Currently the price of crude oil is hovering around 50$/barrel and the corresponding ETF like USO is around 20$/share.

What is the relationship between the price of crude and the price of USO? For a commodity ETF like GLD, it is one tenth of the spot price of an ounce of gold.

Does a similar straight forward linear relation exist between crude oil and USO? I want to know how much the price of crude needs to increase for USO to touch ...e.g 30$.

3 Answers 3


USO is the United States Oil Fund. There isn't a single crude oil price as there is for gold. There are many grades of oil traded, e.g. West Texas Intermediate, Brent.

From the USO Fund Detail page, you can determine which crude oil contract USO is based on. It is WTI light, sweet crude oil delivered to Cushing, Oklahoma. You can also see that there is no straightforward linear relation between crude oil and USO price, although there is a relationship in the change in daily price .

The investment objective of USO is for the daily changes in percentage terms of its shares' NAV to reflect the daily changes in percentage terms of the spot price of light, sweet crude oil delivered to Cushing, Oklahoma, as measured by the daily changes in price of USO's Benchmark Oil Futures Contract, less USO's expenses.

  • Thanks. Is there any ETF that bears a direct linear relation to the price of crude?
    – Victor123
    Commented Feb 8, 2015 at 21:17
  • Price of which type of crude? No, that might not even be relevant due to backwardation. Here's what can happen, causing the ETF and crude to diverge sometimes, thestreet.com/story/12777880/1/… Commented Feb 8, 2015 at 21:21

Yes, there is a direct linear relationship between USO and crude oil (CL futures).

CL futures are for West Texas Intermediate crude oil. USO tracks West Texas Intermediate (WTI) crude oil:

The United States Oil Fund® LP (USO) is an exchange-traded security designed to track the daily price movements of West Texas Intermediate ("WTI") light, sweet crude oil.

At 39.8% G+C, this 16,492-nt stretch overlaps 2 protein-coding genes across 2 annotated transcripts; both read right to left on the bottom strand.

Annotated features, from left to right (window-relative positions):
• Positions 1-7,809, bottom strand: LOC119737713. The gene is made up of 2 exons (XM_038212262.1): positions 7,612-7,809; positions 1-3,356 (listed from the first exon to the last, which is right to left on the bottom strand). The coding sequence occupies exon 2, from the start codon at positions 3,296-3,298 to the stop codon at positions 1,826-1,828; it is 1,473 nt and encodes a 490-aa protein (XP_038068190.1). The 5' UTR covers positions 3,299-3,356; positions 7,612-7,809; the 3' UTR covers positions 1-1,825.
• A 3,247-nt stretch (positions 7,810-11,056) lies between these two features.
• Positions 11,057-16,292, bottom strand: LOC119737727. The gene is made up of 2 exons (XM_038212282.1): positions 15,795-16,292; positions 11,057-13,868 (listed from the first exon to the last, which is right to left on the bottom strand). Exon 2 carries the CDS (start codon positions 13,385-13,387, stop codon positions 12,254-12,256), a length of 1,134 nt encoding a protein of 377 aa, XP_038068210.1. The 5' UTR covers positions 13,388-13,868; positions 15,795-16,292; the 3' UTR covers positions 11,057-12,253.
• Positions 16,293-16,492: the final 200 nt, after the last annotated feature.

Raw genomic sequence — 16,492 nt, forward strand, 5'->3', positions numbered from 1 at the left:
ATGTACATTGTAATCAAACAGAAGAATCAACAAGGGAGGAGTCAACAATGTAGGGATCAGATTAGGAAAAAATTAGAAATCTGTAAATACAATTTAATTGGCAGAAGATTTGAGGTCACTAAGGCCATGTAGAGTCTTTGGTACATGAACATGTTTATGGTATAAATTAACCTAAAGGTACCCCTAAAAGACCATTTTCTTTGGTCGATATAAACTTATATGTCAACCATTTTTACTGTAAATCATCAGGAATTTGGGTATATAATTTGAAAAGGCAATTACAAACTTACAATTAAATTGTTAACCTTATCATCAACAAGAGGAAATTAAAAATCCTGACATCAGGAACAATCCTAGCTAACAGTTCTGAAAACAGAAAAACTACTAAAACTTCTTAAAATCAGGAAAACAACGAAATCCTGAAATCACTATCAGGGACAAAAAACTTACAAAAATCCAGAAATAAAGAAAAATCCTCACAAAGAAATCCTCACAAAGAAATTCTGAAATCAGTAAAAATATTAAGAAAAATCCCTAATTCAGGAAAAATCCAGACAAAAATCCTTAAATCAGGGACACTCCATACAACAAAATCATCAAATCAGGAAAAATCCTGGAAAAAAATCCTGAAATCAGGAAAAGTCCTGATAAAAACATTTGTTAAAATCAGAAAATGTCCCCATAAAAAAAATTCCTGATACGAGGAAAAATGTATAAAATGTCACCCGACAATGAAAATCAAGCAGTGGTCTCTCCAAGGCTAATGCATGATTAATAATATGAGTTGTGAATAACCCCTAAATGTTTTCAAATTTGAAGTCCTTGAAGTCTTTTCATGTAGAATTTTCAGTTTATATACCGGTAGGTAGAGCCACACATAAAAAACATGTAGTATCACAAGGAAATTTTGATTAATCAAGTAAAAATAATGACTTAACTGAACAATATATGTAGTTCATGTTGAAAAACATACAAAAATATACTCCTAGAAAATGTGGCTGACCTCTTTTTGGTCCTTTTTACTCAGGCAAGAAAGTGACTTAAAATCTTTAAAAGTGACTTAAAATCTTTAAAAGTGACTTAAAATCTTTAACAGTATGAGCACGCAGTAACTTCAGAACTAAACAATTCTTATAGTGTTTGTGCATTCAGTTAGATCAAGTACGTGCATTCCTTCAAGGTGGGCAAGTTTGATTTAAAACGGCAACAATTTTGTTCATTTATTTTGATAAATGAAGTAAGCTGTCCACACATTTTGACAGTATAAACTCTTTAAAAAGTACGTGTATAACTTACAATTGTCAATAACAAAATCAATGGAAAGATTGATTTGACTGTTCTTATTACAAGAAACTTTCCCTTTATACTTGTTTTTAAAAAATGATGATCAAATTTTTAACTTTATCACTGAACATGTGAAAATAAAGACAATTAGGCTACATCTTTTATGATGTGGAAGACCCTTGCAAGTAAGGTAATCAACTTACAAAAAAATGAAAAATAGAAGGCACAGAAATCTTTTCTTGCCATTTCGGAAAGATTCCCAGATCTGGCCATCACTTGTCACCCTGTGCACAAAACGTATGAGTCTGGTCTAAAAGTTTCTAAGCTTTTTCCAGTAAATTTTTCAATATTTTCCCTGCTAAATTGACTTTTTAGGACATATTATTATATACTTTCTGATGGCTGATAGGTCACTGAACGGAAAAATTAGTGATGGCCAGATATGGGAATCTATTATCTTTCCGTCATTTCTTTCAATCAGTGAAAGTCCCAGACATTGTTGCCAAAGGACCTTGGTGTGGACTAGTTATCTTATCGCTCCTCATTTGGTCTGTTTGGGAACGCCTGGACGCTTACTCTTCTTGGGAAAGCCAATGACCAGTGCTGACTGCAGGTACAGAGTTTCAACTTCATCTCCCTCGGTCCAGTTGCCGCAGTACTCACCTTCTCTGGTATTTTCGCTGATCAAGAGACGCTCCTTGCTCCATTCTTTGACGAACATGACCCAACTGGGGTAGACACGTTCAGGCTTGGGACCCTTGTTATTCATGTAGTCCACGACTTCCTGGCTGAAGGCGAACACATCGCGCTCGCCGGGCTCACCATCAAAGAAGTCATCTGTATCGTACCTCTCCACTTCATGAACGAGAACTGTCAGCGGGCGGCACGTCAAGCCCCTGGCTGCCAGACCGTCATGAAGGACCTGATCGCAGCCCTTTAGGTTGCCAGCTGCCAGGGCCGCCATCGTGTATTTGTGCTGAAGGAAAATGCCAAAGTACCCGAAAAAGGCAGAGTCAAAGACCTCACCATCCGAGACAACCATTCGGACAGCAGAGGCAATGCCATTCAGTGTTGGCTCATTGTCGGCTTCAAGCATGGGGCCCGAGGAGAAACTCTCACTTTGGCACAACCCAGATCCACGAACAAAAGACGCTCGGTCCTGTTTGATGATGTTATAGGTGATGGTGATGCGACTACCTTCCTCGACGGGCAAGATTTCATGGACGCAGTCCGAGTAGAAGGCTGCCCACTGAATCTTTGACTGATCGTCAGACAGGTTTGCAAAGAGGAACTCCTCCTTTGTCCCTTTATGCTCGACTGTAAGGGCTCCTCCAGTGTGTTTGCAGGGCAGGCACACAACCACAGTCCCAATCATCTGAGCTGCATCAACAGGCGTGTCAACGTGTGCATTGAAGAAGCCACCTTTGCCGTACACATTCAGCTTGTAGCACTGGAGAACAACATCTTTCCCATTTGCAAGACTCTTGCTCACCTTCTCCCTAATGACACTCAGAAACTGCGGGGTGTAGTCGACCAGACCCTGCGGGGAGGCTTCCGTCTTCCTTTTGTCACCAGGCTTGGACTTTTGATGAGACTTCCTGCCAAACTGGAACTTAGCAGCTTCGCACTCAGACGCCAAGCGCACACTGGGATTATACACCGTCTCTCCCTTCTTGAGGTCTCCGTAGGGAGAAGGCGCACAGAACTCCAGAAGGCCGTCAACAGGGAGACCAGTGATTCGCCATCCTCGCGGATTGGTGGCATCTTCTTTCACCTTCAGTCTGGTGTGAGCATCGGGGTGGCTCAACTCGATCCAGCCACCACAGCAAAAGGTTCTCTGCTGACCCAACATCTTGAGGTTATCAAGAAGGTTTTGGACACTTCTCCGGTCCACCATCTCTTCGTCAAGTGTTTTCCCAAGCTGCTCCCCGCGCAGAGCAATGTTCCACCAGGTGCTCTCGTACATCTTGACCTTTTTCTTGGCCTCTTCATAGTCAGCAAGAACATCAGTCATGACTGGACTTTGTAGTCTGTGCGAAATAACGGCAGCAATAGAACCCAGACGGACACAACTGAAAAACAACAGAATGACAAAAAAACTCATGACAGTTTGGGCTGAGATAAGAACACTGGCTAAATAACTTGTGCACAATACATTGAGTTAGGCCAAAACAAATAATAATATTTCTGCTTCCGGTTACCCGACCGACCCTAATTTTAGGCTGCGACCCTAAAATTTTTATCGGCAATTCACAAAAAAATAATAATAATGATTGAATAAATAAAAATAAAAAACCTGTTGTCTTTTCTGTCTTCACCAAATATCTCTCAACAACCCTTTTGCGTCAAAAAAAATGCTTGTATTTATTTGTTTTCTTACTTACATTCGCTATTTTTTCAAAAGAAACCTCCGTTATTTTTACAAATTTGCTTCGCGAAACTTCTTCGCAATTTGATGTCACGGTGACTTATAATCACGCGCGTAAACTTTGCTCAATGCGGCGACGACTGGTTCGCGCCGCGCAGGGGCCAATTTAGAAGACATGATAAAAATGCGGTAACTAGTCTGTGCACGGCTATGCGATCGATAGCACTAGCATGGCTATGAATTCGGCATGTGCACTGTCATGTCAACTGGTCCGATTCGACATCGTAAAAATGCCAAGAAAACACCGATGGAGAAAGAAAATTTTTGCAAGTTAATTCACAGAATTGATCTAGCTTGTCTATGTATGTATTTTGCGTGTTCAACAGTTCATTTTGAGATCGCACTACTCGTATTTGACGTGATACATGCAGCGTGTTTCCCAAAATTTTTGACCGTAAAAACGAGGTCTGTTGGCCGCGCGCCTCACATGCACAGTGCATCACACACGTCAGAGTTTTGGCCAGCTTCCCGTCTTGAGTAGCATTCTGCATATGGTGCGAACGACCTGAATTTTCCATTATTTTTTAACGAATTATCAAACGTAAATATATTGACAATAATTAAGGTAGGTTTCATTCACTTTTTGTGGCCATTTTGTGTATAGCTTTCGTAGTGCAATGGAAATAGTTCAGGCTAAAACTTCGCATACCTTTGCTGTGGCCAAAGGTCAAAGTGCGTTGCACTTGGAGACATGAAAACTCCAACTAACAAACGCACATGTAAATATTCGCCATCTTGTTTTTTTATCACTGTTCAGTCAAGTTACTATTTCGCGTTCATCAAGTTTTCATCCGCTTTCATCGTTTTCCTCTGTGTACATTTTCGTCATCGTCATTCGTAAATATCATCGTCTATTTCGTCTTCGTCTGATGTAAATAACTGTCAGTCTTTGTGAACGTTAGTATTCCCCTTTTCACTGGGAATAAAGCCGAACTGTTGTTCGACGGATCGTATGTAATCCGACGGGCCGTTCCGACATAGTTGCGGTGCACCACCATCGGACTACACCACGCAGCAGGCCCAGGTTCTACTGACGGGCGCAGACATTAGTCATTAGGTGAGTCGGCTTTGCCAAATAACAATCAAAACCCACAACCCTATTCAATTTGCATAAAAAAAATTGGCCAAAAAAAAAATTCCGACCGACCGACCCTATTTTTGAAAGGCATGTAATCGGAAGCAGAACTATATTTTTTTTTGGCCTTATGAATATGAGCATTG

In addition, USO is an unleveraged ETF, which means it does not experience any of the price deviations that leveraged ETFs experience (discussed here).

I plotted a chart comparing the last 3 years of USO and CL futures (click here for a full-sized version of the chart):

enter image description here

There are 2 lines on the chart - the purple line represents USO and the green/red line represents the CL futures. As you can see, they pretty much move in tandem with each other. So for USO to reach $30, the CL futures will need to reach about $82.

  • The relationship isn't a fixed multiple. It varies over time. Commented Feb 10, 2015 at 14:39

That graph above is misleading and incorrect. I do not know how it was created, but USO suffers from contango and backwardation. It does NOT follow WTI that closely.

WTI is usually in contango and USO loses value near the first of a month when USO rolls the futures contract to the next month. Usually done the 6 - 10 th approx.

This article explains and shows how contango affects USO.


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